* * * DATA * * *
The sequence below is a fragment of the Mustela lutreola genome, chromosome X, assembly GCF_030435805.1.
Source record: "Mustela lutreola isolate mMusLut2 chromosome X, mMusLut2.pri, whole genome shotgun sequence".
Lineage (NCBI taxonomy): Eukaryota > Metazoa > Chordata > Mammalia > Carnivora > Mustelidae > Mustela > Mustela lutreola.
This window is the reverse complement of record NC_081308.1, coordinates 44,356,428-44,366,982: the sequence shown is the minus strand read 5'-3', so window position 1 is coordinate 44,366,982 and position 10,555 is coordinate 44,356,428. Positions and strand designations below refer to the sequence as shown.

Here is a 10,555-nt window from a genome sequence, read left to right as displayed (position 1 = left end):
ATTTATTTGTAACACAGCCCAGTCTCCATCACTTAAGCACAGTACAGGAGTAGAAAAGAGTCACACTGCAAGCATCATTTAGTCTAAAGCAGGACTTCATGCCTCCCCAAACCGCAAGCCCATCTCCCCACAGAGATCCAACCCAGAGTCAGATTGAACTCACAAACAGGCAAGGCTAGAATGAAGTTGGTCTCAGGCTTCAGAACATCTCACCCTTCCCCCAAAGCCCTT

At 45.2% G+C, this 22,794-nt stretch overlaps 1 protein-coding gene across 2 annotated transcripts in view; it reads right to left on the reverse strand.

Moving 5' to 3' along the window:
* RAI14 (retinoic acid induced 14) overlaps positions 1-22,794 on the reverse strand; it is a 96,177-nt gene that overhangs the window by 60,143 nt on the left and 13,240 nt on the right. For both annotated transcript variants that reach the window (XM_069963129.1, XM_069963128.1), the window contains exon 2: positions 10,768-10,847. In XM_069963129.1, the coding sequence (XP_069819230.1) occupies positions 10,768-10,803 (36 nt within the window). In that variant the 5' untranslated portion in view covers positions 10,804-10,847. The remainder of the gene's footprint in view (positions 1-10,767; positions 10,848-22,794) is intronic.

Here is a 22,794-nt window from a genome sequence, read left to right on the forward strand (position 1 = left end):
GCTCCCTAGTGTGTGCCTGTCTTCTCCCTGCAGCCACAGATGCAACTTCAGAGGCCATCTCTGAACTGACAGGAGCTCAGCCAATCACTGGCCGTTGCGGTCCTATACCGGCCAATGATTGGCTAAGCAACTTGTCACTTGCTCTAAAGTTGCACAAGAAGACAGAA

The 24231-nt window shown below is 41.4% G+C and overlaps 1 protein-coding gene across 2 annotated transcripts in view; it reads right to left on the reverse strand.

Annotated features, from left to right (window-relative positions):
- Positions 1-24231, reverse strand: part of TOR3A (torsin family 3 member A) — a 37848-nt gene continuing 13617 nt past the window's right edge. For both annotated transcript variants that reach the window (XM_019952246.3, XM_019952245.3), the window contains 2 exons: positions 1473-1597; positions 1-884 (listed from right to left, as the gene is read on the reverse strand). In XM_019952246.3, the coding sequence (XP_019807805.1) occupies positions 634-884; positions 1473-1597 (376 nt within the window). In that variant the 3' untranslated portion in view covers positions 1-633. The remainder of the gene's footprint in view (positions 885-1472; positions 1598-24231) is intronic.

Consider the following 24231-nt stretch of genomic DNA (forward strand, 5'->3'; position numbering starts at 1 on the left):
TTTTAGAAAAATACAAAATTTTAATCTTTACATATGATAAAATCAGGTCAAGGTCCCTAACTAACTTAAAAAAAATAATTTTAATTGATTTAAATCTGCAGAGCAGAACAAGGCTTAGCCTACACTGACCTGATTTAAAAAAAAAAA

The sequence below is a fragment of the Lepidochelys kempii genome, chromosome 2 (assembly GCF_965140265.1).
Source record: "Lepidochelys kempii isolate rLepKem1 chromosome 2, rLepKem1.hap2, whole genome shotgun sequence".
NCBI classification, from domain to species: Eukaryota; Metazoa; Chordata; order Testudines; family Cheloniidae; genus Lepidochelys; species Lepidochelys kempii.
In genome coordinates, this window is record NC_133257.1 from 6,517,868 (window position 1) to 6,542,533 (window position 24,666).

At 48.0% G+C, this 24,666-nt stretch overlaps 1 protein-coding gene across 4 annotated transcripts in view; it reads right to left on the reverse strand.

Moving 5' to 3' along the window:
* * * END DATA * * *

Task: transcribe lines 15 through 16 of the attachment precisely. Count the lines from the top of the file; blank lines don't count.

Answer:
Consider the following 24231-nt stretch of genomic DNA (forward strand, 5'->3'; position numbering starts at 1 on the left):
TTTTAGAAAAATACAAAATTTTAATCTTTACATATGATAAAATCAGGTCAAGGTCCCTAACTAACTTAAAAAAAATAATTTTAATTGATTTAAATCTGCAGAGCAGAACAAGGCTTAGCCTACACTGACCTGATTTAAAAAAAAAAA